The Playground of Punctuation


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Thread: The Playground of Punctuation

  1. #1

    The Playground of Punctuation

    What do you do that is interesting or fun -- or new and effective -- with punctuation and grammar?

    I used to think of punctuation as being something boring that I just had to get right. When I started looking at all of the things people are doing nowadays (at least in Y/A), and when I started trying to use them, I found it fun, and interesting, and I think effective. It was like having all these new ways of expressing things.

    I don't how to have a discussion on this. I'll present things, and if people want to join in or criticize, that's great.

    So . . .
    How to write a good start: Hidden Content . Useful, original information. Long and thorough.
    Includes Hidden Content (do you start with description?), Hidden Content (a favorite with publishers apparently), starting with Hidden Content (a lost art), and more.

  2. #2
    For example.

    My MC pokes a pin into her finger in class because she's bored. We get this:

    Suddenly Savannah, sitting next to me, let's out this piercing scream. I guess she's afraid of blood. I turn to her. "I'm sorry."

    "OH. MY. GOD. She's bleeding. She's bleeding on her desk. Get me out of here."
    This uses all-caps. I think nowadays this conveys an emotional shouting, one possibility being freaking out.

    It also uses the period-after-every-word-in-the-sentence technique. This shows that every word is being spoken separately.
    How to write a good start: Hidden Content . Useful, original information. Long and thorough.
    Includes Hidden Content (do you start with description?), Hidden Content (a favorite with publishers apparently), starting with Hidden Content (a lost art), and more.

  3. #3
    While I can't say I entirely subscribe to it, there is something to be said for the judicious use of TXT SPK and punctuation. Like. In. Your. Example.
    Wisdom is seldom boisterous.

    -- a guy I know --

    If you're into hillbilly themed pornography (and, really, who ISN'T these days?), check out Hidden Content and Hidden Content . There's no pornography, but everything IS written by a hillbilly.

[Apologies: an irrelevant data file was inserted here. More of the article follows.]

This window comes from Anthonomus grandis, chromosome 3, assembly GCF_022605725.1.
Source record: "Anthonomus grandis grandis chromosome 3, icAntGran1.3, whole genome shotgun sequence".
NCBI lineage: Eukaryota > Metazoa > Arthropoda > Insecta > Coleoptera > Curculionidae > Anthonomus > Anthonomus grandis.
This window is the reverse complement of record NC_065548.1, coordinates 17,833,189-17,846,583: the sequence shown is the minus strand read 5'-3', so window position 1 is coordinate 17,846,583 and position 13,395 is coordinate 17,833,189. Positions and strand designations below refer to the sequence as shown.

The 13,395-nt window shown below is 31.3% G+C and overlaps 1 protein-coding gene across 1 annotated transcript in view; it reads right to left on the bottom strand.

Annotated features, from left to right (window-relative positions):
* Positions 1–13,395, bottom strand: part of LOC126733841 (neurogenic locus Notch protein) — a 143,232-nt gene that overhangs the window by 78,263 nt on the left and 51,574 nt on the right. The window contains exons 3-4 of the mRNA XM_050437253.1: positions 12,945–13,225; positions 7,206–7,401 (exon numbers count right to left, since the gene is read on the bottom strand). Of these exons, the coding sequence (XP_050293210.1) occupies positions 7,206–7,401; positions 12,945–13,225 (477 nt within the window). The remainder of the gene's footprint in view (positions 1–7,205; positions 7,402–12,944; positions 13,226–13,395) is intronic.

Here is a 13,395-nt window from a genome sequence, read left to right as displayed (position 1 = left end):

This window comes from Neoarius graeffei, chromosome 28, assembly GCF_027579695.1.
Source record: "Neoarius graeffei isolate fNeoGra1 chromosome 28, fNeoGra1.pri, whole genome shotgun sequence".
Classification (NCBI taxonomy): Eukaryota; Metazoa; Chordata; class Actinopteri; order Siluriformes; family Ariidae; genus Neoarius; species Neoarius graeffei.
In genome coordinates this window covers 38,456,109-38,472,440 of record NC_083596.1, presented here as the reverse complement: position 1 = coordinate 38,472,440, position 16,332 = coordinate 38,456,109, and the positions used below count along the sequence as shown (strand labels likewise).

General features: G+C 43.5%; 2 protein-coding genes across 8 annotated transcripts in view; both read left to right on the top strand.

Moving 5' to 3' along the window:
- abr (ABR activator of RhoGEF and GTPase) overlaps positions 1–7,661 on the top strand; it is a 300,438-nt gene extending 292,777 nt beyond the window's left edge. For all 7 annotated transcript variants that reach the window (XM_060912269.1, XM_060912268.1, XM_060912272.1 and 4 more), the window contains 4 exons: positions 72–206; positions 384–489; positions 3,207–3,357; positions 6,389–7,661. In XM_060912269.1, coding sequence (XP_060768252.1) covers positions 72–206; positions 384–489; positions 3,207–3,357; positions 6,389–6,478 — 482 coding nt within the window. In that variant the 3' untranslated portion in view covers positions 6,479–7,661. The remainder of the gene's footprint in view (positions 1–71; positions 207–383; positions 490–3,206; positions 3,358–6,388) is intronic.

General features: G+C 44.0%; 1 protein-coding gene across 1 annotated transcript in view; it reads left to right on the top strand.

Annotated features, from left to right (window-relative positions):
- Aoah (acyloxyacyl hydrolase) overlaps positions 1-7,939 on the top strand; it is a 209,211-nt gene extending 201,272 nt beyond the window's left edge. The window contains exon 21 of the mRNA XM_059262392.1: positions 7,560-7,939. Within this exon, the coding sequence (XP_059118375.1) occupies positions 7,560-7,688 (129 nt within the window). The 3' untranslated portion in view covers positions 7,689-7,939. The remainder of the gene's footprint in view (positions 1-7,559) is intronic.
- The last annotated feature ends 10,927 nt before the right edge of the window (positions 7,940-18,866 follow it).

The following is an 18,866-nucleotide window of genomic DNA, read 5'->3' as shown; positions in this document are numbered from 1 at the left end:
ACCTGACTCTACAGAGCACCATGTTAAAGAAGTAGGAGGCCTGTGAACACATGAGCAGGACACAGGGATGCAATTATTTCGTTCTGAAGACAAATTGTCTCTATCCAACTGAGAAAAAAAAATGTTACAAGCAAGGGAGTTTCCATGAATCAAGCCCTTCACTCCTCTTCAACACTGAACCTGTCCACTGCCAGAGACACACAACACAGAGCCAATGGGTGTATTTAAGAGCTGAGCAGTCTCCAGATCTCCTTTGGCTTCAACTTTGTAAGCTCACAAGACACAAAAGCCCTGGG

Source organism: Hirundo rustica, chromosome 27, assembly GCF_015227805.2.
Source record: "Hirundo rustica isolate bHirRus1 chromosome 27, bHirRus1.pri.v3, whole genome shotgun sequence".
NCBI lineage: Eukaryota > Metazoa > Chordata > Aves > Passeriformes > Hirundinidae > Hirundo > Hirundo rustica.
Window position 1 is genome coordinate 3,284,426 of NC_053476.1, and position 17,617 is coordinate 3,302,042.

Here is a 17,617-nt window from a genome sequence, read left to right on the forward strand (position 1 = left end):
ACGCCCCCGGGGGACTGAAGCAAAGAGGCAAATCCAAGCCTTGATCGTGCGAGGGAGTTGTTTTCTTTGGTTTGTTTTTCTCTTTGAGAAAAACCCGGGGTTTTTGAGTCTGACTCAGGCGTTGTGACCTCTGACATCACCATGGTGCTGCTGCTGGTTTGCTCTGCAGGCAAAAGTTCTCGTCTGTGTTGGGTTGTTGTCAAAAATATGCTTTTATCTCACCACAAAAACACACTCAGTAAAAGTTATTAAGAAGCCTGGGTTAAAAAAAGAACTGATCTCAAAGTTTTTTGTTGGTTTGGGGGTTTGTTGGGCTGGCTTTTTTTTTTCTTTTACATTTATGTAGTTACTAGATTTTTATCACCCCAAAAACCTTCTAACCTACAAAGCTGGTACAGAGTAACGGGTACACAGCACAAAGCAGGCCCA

4. #4
    Quote Originally Posted by EmmaSohan View Post
    For example.

    My MC pokes a pin into her finger in class because she's bored. We get this:


    This uses all-caps. I think nowadays this conveys an emotional shouting, one possibility being freaking out.

    It also uses the period-after-every-word-in-the-sentence technique. This shows that every word is being spoken separately.
    The period-after-every-word is an amateur technique. It's undoubtedly the worst way of demonstrating that every word is being spoken separately.

    All-caps is another one that you don't see much outside of one or two genres. It's a crutch used to tell readers that someone is shouting, rather than letting them figure it out through tone of voice and dialogue.
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    "One morning I shot an elephant in my pyjamas. How he got into my pyjamas I'll never know." ~ Groucho Marx.

    "It is better to be feared than loved, if one cannot be both". ~ Niccolo Machiavelli, The Prince.

    "A wise man can learn more from a foolish question than a fool can learn from a wise answer". ~ Bruce Lee.

    "In the beginner's mind there are many possibilities, but in the expert's mind there are few". ~ Shunryu Suzuki.

    "Give a man a mask and he will show you his true face". ~ Oscar Wilde.

    "He who learns but does not think is lost; he who thinks but does not learn is in great danger". ~ Confucius.

  5. #5
    punctuation to me is like mathematics..i have a grasp of what i consider the basics and have tried to build on that but my level of ability will never leave me in a position to ever feel i understand it all....
    The only one who can heal you is you.




  6. #6
    Quote Originally Posted by Sam View Post
    The period-after-every-word is an amateur technique. It's undoubtedly the worst way of demonstrating that every word is being spoken separately.

    All-caps is another one that you don't see much outside of one or two genres. It's a crutch used to tell readers that someone is shouting, rather than letting them figure it out through tone of voice and dialogue.
    I suspect the comment about genres is important. It would be no surprise to me if these techniques will seem amatuerish in some genres. In Y/A, and related genres they are starting to come off as normal and I would be surprised if they drew attention.

    The "crutch" comment is probably wrong. They get used because there is no better way of conveying what the author wants to convey. That's not my guess, it's something we should discuss. In the case of periods for every word, it conveys that every word is being spoken separately within the text.